Above all, the conference in Rijeka brought together what one speaker termed ‘a community of practice in a learning process’, and urged us to keep exploring, against the difficulties, how we can ‘DO IT TOGETHER’ better. An expression of optimism and promise for the future.


Thank you to Leeds2023 and the School of Fine Art, History of Art & Cultural Studies at the University of Leeds, who generously supported my travel to Rijeka and attendance at the conference. Participatory Governance in Culture: Exploring Practices, Theories and Policies. DO IT TOGETHER was at the Croatian Cultural Centre, Rijeka, from 22-24 November 2017. Many sessions were filmed and will be available on the conference website     

Announcing the ‘East Leeds Project’, part of Leeds’ bid to be European Capital of Culture in 2023

I’m delighted to announce that the East Leeds Project [ELP] is part of the Bid Book which formally launches the city’s ambition to secure the title of European Capital of Culture in 2023. The Bid Book, launched today, will be given a good send-off by the city at a celebration on 27 October, the final date for submissions.

The ELP is part of Leeds’ first stage bid submission for European Capital of Culture 2023. From the Bid Book:

The ELP will be a major new visual art and public realm programme that will occupy green spaces in a wide corridor of land and space running north to south through East Leeds. The project is the concept of and will be led by international and Leeds-based curator Kerry Harker. The ELP is a way to think through the issue of deprived ‘east ends’ that many cities across Europe have in common, linking and exploring an issue shared between Leeds, Paris and Helsinki (and London and Glasgow). The ambition is to enhance the aspiration and skills of those who live in east Leeds and to create a stronger sense of collective ownership over how this area might develop in the future. The project brings together a collective of cultural and community arts organisations working at a local level in the area, including Space2, Chapel FM, Gipton Together, Wyke Beck Valley Friends and Canal Connections. The ELP is also building links with Rotterdam-based, internationally-renowned artist and innovator Daan Roosegaarde.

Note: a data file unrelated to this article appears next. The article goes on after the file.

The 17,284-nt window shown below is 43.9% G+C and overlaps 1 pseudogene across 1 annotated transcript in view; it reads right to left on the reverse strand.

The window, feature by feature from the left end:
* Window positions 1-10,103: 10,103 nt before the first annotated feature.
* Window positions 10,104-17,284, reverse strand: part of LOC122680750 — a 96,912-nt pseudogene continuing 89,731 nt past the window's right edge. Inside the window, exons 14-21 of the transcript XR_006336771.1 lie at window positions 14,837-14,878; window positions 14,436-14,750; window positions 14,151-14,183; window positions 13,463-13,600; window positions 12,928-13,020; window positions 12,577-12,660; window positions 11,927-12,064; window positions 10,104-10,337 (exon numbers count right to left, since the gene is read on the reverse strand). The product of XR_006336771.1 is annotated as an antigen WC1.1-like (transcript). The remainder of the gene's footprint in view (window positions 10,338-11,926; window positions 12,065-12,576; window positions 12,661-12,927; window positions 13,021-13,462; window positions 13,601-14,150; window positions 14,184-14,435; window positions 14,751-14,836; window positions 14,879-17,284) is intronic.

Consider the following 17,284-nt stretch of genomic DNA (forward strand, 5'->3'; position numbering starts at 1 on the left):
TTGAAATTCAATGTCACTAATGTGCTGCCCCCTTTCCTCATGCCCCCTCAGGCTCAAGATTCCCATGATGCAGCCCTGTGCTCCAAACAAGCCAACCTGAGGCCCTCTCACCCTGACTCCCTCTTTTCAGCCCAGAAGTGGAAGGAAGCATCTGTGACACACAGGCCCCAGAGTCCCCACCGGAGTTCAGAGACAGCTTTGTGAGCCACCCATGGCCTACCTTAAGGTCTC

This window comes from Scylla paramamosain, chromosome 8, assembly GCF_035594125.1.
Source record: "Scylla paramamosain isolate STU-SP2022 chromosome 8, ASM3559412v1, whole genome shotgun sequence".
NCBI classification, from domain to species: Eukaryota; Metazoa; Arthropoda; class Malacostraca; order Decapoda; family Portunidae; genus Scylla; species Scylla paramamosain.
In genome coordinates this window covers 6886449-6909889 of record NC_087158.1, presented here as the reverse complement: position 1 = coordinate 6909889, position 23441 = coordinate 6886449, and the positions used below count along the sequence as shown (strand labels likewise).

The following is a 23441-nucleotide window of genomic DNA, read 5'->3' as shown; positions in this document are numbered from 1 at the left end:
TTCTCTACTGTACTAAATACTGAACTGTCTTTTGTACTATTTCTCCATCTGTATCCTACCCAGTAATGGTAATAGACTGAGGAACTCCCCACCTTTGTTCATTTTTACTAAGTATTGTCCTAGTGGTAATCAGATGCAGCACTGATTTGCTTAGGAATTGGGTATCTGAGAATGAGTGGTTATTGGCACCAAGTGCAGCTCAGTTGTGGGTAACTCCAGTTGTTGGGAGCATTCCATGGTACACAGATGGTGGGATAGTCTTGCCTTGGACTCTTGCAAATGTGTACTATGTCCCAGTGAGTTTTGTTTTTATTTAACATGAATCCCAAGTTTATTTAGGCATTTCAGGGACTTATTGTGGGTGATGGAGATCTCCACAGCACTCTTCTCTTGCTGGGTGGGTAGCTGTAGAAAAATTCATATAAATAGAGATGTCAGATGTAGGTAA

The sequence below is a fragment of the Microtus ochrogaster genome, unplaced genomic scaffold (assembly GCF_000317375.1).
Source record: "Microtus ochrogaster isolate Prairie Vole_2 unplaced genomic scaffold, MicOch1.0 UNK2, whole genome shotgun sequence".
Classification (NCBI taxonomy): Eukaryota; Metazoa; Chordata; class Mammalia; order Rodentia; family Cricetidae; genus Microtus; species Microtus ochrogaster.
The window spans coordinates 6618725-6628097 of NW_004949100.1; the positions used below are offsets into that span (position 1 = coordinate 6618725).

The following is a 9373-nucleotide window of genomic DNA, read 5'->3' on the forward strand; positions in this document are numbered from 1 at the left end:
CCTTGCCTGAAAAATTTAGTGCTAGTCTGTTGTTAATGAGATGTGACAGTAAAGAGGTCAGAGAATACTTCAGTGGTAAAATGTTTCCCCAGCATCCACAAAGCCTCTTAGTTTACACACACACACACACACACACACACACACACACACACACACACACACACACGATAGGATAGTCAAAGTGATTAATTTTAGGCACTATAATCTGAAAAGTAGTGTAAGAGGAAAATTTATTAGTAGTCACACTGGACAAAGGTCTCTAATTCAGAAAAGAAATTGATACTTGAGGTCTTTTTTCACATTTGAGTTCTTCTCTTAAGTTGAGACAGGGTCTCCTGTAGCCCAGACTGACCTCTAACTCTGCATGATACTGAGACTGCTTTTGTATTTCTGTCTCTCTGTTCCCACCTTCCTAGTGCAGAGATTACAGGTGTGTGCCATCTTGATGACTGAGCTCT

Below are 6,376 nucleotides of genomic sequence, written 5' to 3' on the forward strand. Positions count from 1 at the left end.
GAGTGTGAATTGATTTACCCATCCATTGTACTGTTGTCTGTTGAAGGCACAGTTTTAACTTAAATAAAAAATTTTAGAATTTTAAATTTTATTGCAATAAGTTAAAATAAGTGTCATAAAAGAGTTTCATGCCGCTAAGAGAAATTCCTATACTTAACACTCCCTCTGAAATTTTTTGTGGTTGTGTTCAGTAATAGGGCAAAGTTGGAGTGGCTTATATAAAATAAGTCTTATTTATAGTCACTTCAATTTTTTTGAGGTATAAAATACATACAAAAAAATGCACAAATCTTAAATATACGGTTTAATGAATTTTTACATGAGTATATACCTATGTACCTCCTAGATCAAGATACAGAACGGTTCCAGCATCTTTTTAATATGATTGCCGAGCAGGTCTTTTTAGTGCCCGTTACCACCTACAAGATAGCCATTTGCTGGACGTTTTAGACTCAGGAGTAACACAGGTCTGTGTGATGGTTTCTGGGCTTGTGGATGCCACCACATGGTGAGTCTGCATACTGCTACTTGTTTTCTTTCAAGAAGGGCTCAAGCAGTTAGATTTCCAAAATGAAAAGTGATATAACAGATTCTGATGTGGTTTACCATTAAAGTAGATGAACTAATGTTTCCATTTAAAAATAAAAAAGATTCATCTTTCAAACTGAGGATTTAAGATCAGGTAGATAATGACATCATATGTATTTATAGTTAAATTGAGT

I’m looking forward to working with local and European artists and partners to deliver visual arts activity in east Leeds from 2018 onwards, and to building Curator Works as an artist-led organization to deliver this ambitious new project.

Further information on the Leeds 2023 bid and the celebratory send-off on 27 October, can be found here.

Kerry Harker, October 2017



Peter Mitchell – Planet Yorkshire

The first survey show of work by Leeds-based photographer Peter Mitchell will take place at Impressions Gallery in Bradford this autumn, co-curated by me and the gallery’s Director Anne McNeill. Peter Mitchell: Planet Yorkshire will run from 16 September to 3 December.

Although born in Salford, Peter has become synonymous with Leeds, the city where he has lived and worked for the last 44 years. Peter’s inestimable contribution to contemporary photographic practice in the UK came in the form of the pioneering colour documentary work that he made in the 1970s and 80s. Having arrived in Leeds in 1972, and whilst working as a truck driver for Sunco, Peter toured the city and documented its people and decaying, post-industrial landscape, during his rounds. He spent years visiting the site of the great social housing experiment, the flats at Quarry Hill, during their demolition: the results formed and exhibition at Leeds City Art Gallery, and the highly sought-after book ‘Memento Mori’. Out of print until earlier this year, a facsimile edition from RRB Publishing is now available through the Impressions Gallery bookshop, although I still treasure my copy of the original, a happy ebay find.